In conclusion, he posted a list of symptoms such as headache, fatigue, loss of balance with percentages beside each symptom. He commented to the audience of doctors, many from Europe and asking what to do for patients who had been bitten by ticks and were sick, “Note the percentages of symptoms…and these were in the healthy controls!” A ripple of laughter went up from the audience. I felt sick to my stomach as I realized those of us with chronic something were being laughed at by the very people we looked to for help. I managed to stay in my seat and hand a pamphlet on Igenex Labs to the doctor from Lebanon seated in front of me.

6. Sood presented a study he claimed was the only study testing long-term antibiotics on “chronic” Lyme patients. He did not clarify where this study had been done. The controls were seronegative patients who had been bitten by ticks and had an illness that looked like “chronic” Lyme disease. The test group included patients with the same symptoms but tested seropositive. One third of both groups got better on antibiotics, one third of both groups got worse, and one third stayed the same.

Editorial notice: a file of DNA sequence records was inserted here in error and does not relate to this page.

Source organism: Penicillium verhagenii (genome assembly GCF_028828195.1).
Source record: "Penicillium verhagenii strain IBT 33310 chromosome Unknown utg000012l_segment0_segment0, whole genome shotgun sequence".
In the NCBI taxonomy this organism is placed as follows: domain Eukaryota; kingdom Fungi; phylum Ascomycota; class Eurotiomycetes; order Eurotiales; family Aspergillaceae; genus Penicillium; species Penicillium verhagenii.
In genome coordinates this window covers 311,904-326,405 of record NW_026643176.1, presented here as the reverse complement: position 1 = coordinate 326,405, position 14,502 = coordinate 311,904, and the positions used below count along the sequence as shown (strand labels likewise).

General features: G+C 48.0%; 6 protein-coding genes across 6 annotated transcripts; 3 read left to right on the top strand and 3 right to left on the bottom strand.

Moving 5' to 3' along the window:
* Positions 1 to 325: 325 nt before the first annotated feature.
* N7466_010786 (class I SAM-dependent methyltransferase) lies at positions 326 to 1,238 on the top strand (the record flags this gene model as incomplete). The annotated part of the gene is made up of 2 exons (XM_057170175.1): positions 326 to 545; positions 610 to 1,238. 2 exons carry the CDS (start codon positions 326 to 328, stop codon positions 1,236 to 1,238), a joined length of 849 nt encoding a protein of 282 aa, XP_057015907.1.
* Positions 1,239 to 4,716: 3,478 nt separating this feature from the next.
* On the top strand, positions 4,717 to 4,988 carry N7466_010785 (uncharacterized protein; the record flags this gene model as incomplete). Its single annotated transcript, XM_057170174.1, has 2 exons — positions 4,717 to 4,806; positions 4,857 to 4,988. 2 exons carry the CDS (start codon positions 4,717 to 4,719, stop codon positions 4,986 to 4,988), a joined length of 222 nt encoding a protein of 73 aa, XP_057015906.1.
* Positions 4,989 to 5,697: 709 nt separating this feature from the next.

His conclusion was that antibiotics were obviously of no effect. It occurred to me that I would have concluded just the opposite. All the patients (seropositive or negative) had some form of Lyme disease, and one third of all of them responded to the antibiotics given, for some reason. Never mind what seemed to be common sense, there will be no more testing of long-term antibiotics from that group.


It seems that many cfs/fms patients are pet owners. Therefore I was interested to see what research was finding in a disease transmitted to humans by a cat scratch. There were two abstracts presented, one from the Pasteur Institute in France,(3) and one from Cleveland Clinic Foundation, Cleveland, OH.(4) The goal of both studies was to determine if a PCR of infected tissue would indicate bartonella. In both studies the PCR testing appeared to be an accurate diagnosis. The interesting detail of the Pasteur study was that there was a control group who only had two symptoms, enlarged lymph nodes and they owned a cat. Many doctors might not have diagnosed bartonella, yet the PCR testing indicated these cases did, indeed, have cat scratch fever.


J. Rupp of the University of Luebeck, Luebeck, Germany won one of the awards for best poster presentation.(5) He demonstrated that c.pneumoniae can infect vascular cells (artery lining) within 4 days in vitro. Another study by M.G. Netea of the Netherlands indicated that c. pneumoniae induced IL-18 inflammation in arteries.(6)